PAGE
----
Left threatens to 'tear up the barbaric' Greek bailout
The leader of a left-wing coalition in Greece pledged to form a government committed to tearing up the terms of his country's "barbaric" €130bn bailout deal, as political paralysis threatened to grip the country.
Alexis Tsipras, whose anti-austerity Syriza group finished a surprising second in Sunday's election, said the rescue plan should be renegotiated from scratch.
"The public verdict has clearly nullified the loan agreement and pledges sent to Europe and the IMF," he said.
Taking an abrasive approach that stunned leaders in Brussels and Berlin, Mr Tsipras promised to write to European finance ministers to declare the deal invalid because the mainstream parties that combined to support it, Pasok and New Democracy, had together won only 32pc of the votes.
The triumph of anti-bailout parties in Greece has heightened fears the country could prove almost ungovernable and eventually leave the euro or prompt a collapse in what confidence is left in other weak economies.
Economists said that without a government in Athens, the bailout was essentially on hold. A quarterly visit scheduled for next week by officials from the IMF to inspect compliance with the bailout's terms is expected to be postponed.
Athens was due to itemise €11bn in government cuts by June in order to receive the next €5bn loan instalment, but that too is likely to be delayed.
New elections by the middle of June are considered more likely than not after angry voters scattered to several smaller parties, ranging from leftists to an extreme right group.
The prospect of an outright winner in a second poll appears dim. Mr Tsipras has until the end of tomorrow to form a coalition, but senior party members admitted privately it will be near impossible for him to summon a 151 majority in the 300-seat parliament.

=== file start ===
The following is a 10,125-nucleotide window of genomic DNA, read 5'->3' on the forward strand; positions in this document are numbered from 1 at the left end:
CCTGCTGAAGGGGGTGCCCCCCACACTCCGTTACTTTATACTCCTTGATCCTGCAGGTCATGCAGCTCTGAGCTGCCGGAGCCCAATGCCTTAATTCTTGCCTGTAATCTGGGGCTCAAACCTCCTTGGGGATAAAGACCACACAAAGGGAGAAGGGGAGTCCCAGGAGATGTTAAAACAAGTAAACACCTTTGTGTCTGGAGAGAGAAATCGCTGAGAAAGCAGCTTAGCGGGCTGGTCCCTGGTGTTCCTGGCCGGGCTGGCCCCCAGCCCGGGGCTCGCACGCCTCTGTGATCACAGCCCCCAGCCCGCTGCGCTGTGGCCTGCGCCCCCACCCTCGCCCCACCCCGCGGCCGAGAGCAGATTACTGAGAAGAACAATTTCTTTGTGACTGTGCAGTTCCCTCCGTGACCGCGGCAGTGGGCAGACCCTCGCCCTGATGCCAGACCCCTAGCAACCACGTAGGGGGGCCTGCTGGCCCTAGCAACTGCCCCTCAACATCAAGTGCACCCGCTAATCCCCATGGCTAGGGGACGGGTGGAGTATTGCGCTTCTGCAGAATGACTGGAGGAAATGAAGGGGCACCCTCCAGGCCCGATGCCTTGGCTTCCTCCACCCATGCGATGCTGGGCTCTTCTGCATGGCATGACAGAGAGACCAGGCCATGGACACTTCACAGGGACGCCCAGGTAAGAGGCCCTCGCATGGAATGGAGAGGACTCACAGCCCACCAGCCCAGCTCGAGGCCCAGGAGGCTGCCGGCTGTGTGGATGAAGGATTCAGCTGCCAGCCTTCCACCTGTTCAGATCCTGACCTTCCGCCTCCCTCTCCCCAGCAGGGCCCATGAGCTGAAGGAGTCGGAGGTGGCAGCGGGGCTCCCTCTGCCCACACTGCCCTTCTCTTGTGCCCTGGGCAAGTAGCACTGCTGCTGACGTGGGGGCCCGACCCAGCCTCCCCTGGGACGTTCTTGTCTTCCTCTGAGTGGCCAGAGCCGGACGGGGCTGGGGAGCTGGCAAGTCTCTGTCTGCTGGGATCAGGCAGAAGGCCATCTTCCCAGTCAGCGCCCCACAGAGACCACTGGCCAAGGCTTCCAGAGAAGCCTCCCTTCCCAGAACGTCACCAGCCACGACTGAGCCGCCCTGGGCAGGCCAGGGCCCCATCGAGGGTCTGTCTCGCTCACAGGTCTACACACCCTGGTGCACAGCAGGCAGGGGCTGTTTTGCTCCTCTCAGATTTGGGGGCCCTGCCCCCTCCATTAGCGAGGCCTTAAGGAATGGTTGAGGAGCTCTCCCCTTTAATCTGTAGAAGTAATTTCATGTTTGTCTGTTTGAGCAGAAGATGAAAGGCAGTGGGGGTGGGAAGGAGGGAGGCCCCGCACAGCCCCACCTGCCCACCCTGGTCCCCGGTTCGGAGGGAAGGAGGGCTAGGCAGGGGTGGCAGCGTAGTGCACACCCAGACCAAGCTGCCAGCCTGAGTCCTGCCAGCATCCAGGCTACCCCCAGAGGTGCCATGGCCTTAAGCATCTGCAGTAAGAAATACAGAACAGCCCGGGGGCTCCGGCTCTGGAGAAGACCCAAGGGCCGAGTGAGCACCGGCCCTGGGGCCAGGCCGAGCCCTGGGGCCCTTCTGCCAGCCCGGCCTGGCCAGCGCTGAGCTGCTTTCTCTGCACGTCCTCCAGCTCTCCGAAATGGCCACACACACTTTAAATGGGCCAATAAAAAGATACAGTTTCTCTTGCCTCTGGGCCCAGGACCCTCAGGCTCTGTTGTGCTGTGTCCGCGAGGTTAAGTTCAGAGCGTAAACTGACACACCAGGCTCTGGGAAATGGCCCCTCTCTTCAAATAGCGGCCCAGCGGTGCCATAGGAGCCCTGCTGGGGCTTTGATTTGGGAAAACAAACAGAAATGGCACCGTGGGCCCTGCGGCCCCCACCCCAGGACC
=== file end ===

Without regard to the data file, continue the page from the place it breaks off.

An immovable stumbling block is the Communist Party of Greece, which refuses to ally with any pro-EU blocs. Despite the tough anti-austerity rhetoric, Syriza wants Greece to stay in the eurozone.
Mr Tsipras, a 37-year-old former Athens town councillor, challenged Evangelos Venizelos, leader of the socialist Pasok, and Antonis Samaras, the head of conservative New Democracy, to renege on the austerity pledges they made to secure the bailout late last year.
Greece's condition has only worsened since, with unemployment rising to 22pc and the economy entering a fifth consecutive year of recession.
This appeared to be an attempt to bring Pasok to the negotiating table, or perhaps attract some of its members into an alliance after the next election.
Mr Samaras swiftly refused to put pen to paper. "He is asking me to put my signature to the destruction of Greece. I won't do this," he said.
Mr Venizelos also rejected the challenge but did not rule out working with Syriza. His meeting with Mr Tsipras, he said, would be "substantive". He added that a national unity government with the participation of all parties with a pro-EU orientation was the only solution.
Yiannis Bournous, a senior ally of Mr Tsipras, said Greeks had delivered a message to Angela Merkel, the German chancellor, and the IMF that "super-austerity policies are reaching a dead end in Europe".
"They either choose radical change of policy or collapse whenever they have elections," he said.
He said Greek government funds would be used to keep the country functioning, not pay profit-making interest rates.
With warnings continuing from Brussels that Greece should stick to the path of tough reforms, such bravado provoked dismay among economists. (© Daily Telegraph, London)
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